My posts were being moved 5 hours forwards in time after applying the hack - which was both insanely annoying and totally impractical.
After three hours poring over PHP and nearly going insane trying to work out what doing what to which (time stuff is a nightmare) I finally arrived at a very dirty little hack that fixed it.
WARNING:This is a hack-in-progress and is a very nasty cludge - so be warned that this is not (yet) an elegant solution
Here's what I did: Open up story.php (in your admin directory) and search for calls to the function "strtotime()" - there are two calls, one at line 185 and one at line 884. "strtotime" takes a plaintext string, describing a date, and converts it into UNIX time.
OK, so at the end of the string you are going to add a description of you time zone (mine is BST, British Summer Time) and then an offset in hours (i.e the time difference between where your server really is, and where you'd like it to pretend it is).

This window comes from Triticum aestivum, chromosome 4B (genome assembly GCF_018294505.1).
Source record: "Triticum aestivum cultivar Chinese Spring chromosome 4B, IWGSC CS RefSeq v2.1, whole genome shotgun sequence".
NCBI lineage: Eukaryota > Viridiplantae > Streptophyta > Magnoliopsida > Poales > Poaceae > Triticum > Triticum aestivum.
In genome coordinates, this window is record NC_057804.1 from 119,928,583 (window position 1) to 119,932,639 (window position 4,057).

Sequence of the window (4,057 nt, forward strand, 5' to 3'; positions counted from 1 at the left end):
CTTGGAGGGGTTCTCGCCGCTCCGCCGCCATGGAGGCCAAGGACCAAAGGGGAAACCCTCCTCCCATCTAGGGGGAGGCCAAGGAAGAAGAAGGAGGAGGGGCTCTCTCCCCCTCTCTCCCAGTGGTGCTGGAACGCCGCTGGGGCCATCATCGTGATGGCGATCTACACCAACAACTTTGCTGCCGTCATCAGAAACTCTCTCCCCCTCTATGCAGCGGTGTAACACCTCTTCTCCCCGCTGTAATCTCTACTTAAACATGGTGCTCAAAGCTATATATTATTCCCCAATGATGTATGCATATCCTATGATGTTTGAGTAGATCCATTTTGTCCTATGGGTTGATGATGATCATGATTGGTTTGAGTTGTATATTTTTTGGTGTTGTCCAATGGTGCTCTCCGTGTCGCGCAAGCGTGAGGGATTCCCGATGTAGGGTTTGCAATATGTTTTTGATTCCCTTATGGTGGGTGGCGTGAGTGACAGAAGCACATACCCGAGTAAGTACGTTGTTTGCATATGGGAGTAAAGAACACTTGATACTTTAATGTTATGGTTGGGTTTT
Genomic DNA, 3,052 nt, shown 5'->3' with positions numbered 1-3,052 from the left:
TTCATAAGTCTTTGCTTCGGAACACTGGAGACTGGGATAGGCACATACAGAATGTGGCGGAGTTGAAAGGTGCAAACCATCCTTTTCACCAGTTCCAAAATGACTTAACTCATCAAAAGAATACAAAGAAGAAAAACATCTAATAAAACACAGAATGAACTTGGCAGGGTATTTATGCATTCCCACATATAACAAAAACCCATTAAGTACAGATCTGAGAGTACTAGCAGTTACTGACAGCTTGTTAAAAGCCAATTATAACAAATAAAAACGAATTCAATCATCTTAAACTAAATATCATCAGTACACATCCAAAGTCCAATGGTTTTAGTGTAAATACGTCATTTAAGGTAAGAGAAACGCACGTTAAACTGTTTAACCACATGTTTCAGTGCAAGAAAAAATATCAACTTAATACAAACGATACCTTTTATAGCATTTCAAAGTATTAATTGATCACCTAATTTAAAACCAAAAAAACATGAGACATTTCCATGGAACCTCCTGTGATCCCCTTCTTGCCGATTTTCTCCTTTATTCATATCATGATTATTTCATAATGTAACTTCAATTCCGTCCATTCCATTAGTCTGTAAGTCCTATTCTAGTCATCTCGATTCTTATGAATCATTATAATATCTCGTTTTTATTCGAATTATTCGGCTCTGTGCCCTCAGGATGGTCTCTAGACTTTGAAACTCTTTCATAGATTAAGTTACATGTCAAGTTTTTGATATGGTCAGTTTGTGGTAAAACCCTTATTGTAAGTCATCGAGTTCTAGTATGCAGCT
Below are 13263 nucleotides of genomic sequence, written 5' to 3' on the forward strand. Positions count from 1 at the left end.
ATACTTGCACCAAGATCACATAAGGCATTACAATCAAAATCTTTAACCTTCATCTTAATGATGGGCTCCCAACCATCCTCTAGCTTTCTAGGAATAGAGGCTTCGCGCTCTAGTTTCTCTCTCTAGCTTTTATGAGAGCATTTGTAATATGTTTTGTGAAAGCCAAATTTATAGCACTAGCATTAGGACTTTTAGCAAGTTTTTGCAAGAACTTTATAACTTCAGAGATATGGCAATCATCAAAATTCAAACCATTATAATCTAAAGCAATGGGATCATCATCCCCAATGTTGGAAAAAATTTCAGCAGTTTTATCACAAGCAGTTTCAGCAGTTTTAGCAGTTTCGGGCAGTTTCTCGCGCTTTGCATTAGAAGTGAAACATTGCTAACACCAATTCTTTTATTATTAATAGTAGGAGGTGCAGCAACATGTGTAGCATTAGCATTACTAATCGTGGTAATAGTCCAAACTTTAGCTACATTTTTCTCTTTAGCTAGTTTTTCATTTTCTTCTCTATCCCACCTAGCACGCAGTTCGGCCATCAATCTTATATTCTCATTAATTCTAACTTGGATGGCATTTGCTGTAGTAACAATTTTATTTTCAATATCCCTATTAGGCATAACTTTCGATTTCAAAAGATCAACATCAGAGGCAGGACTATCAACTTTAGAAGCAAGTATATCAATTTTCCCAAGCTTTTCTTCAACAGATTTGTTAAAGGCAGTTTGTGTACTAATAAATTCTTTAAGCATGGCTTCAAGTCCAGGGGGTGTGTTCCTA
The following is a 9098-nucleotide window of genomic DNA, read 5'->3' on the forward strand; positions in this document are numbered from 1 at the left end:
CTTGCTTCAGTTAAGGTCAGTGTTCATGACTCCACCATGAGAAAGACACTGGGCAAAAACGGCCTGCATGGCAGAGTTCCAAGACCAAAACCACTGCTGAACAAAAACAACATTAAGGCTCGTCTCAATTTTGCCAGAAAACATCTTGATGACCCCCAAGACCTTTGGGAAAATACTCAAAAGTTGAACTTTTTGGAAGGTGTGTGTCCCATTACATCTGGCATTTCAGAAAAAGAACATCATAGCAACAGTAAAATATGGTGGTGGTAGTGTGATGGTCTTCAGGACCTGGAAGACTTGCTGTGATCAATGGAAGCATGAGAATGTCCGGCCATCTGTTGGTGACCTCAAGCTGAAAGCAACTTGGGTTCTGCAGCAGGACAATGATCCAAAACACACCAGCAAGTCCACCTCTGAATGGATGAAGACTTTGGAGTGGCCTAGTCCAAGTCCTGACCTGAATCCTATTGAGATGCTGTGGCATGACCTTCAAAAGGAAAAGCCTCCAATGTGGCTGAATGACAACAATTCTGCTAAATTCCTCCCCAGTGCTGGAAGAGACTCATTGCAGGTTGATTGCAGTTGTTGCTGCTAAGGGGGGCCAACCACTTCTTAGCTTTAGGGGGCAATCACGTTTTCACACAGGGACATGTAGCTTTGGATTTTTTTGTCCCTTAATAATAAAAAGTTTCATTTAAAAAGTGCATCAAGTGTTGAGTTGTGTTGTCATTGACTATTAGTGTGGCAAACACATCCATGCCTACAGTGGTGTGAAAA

Confused? Yeah me too, here's an example showing how line 884 looked after I'd hacked it:
$unixdate = strtotime("$publish_month/$publish_day/$publish_year
$publish_hour:$publish_minute:$publish_second BST -5 hours");
Let me explain: My timezone is Europe/London - where we are on BST - which is what I want displayed on my site. BST is 5 hours ahead of EST, where my web server lives. You may think that adding both BST and -5 hours is just plain wrong - and you'd be right (I said it was a dirty hack). The point is, it works.
The whole reason for this mess is that the timezone PHP hack only affects PHP - but story.php gets it's dates by asking MySQL what the time is - so GeekLog ends up wiith two conflicting ideas about the time.
One more thing, this hack is likely to go wrong when we move in or out of daylight saving time.
It's all very complex: the GeekLog database dates articles in UNIX time (which is a sort of GMT). Your server works in it's local time, and then you hack your PHP environment to look like it's in yet another time zone. No wonder stuff goes wrong!